Beg To Differ


Warning: Long

If you are like me, you argue. I love a good argument and I just can’t help myself from correcting people. Most of the time people just stare in awe at my wit and intelligence as I correct their every move and constantly prove them wrong. Sarcasm. But because I am going to assume that you share my love for unintentionally pissing people off, I’m going to move on to the point.

“I beg to differ.”

If you identified with that fist paragraph, you probably have said or at least heard this phrase at one point in your life. But what does it really mean? If you asked a normal person they would probably say that it just means  you don’t agree, but I’m a thirteen year old boy who writes a blog and draws for fun. I am not a normal person. Time to break it down.

“I.” pretty self explanatory. “Beg,” is not as simple. When we use this phrase, we don’t beg. We don’t even ask permission when we correct someone, let alone beg for it. Begging is asking humbly, honestly, and overall, wanting something. If you beg, you want something, and you want it badly. “To,” is and action. You are begging to take action. You want to do something. The next word is the big one.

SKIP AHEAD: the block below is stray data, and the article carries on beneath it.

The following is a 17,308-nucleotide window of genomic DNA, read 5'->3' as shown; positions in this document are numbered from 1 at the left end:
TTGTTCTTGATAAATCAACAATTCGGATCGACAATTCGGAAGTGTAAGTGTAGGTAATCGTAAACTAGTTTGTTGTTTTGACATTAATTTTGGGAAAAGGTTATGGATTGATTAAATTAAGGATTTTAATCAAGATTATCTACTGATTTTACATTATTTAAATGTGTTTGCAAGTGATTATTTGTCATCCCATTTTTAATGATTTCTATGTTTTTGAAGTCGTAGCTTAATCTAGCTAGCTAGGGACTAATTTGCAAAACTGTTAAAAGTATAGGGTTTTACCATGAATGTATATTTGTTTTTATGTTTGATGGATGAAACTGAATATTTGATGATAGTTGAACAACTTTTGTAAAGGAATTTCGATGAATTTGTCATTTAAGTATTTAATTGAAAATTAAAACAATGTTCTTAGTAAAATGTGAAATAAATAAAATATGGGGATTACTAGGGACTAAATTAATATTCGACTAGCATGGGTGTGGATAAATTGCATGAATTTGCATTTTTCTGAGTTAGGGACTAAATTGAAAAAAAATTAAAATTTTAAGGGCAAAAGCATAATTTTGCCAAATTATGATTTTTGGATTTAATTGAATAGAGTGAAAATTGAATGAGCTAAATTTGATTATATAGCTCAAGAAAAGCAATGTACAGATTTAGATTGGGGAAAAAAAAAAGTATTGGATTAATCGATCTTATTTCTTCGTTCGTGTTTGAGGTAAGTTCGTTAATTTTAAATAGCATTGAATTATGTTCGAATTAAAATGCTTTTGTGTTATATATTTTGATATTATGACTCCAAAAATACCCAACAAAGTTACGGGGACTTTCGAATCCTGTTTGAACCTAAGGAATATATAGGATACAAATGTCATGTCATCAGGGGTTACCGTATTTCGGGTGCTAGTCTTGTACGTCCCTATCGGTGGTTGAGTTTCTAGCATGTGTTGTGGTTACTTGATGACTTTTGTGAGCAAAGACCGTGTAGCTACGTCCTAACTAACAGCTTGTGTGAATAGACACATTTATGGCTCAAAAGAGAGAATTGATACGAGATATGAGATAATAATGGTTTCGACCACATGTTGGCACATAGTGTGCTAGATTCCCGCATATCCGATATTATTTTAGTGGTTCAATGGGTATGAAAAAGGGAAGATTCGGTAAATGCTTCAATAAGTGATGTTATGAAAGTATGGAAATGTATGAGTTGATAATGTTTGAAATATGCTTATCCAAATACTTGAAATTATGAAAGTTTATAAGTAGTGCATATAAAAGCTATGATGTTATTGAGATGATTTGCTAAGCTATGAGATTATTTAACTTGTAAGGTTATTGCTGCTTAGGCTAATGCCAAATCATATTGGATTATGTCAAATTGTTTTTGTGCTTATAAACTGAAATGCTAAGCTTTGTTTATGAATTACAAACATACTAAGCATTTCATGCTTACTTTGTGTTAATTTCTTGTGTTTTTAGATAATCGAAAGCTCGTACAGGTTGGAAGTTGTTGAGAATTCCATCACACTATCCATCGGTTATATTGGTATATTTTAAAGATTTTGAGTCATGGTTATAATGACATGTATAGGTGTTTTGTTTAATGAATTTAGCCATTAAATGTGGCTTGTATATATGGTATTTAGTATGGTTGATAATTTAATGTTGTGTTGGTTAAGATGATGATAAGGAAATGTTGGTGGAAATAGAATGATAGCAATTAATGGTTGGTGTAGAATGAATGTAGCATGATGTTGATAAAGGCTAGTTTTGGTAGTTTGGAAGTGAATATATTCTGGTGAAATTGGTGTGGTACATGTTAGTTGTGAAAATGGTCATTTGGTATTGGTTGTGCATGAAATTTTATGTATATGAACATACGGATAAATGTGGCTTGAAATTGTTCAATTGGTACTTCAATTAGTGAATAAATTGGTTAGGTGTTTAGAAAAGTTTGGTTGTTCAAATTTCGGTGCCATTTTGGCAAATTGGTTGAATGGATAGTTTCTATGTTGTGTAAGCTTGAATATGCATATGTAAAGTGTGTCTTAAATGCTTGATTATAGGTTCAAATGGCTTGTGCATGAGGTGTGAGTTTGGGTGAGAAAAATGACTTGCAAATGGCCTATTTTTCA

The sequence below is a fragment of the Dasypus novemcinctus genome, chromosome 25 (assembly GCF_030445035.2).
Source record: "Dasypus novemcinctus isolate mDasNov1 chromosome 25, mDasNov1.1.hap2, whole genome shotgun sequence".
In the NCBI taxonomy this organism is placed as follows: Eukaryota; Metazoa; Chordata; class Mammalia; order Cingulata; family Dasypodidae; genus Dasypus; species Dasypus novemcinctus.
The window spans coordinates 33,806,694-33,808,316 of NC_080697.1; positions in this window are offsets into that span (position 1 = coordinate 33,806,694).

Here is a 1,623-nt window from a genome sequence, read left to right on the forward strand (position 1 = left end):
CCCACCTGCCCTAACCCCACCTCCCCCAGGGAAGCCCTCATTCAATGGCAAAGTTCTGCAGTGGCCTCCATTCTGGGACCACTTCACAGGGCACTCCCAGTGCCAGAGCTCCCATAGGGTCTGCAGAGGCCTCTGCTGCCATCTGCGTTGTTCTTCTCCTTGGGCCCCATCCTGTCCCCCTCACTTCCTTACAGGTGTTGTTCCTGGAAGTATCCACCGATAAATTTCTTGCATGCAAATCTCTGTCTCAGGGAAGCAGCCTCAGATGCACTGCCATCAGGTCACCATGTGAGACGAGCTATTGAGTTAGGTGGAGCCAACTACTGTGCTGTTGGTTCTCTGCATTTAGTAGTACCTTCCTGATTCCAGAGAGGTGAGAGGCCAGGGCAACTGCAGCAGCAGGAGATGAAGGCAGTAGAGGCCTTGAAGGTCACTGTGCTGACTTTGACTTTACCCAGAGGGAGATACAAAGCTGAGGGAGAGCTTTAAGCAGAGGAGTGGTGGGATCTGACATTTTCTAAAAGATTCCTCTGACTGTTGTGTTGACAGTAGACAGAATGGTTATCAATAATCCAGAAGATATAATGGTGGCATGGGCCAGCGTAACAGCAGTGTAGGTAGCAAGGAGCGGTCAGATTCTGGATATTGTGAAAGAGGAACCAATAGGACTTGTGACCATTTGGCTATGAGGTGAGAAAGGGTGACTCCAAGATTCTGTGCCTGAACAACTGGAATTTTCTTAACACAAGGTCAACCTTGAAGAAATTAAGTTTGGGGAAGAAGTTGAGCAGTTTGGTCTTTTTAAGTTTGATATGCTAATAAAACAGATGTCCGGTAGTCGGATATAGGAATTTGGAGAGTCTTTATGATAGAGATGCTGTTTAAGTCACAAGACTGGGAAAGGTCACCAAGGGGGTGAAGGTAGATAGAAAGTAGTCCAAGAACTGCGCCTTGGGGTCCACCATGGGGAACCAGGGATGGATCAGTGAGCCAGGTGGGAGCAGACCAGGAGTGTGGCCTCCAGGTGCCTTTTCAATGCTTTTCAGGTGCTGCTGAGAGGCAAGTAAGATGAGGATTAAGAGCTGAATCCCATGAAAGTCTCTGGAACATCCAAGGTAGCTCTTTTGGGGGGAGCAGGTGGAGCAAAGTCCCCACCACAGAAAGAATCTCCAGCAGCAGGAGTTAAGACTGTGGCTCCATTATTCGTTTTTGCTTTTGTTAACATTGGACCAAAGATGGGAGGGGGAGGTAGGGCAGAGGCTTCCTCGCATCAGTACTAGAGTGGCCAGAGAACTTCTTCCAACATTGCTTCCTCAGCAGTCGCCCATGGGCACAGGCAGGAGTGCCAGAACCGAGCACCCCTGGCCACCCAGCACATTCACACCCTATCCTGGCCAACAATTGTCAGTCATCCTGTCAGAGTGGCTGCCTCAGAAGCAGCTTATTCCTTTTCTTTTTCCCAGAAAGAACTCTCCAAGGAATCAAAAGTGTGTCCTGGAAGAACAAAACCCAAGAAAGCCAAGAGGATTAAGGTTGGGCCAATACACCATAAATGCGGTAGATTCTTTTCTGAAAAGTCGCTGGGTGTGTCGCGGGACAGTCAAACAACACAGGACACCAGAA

When we say the overall phrase, we are telling someone we don’t agree. Usually on what the person is saying. I don’t thinks that’s all there is to it. If you look up ‘differ’ you get lots of examples. Diverge from. Conflict with. Run counter to. Go against. So when we say I beg to differ, sure, we’re disagreeing, but it can mean so much more than that.

I want to be different. I beg to differ. I beg to differ my race, my music, my friends, my passion, my thoughts, and my life. My little, insignificant, life begs to differ. That is the significance in insignificance. That is what makes us beautiful.

Last night I went to see a speaker. He was a comedian. He was proud. He was black. He was speaking about civil rights and damn, Ron Jones can speak. Catch a show sometime. But he spoke on how all lives mattered, not how black lives mattered, but how all lives do. He begged to differ his, and everyones race. I’m of Mexican heritage. My mom is hispanic and my dad’s white as chalk. I may be less than 50% Mexican, but all it takes is black hair and colored skin and boom, your not American. We think we live in a non-racist country. We don’t. In every school the Mexicans deal with border jokes, the Negros deal with black jokes, the asians deal with all kinds of shit. Hell, we’ve got a mega-racist running for president and people are freaking supporting him. Literally 7 hours ago A nice girl that I don’t even talk to much said goodbye by light-heartedly saying “don’t get deported,” and my best friend’s mom, who is a nurse that I’ve never formally met says tells me to “stay white,” as a joke. I don’t care though. I don’t want to be the same as the white boys. I don’t want everyone to be identical race. I beg to differ.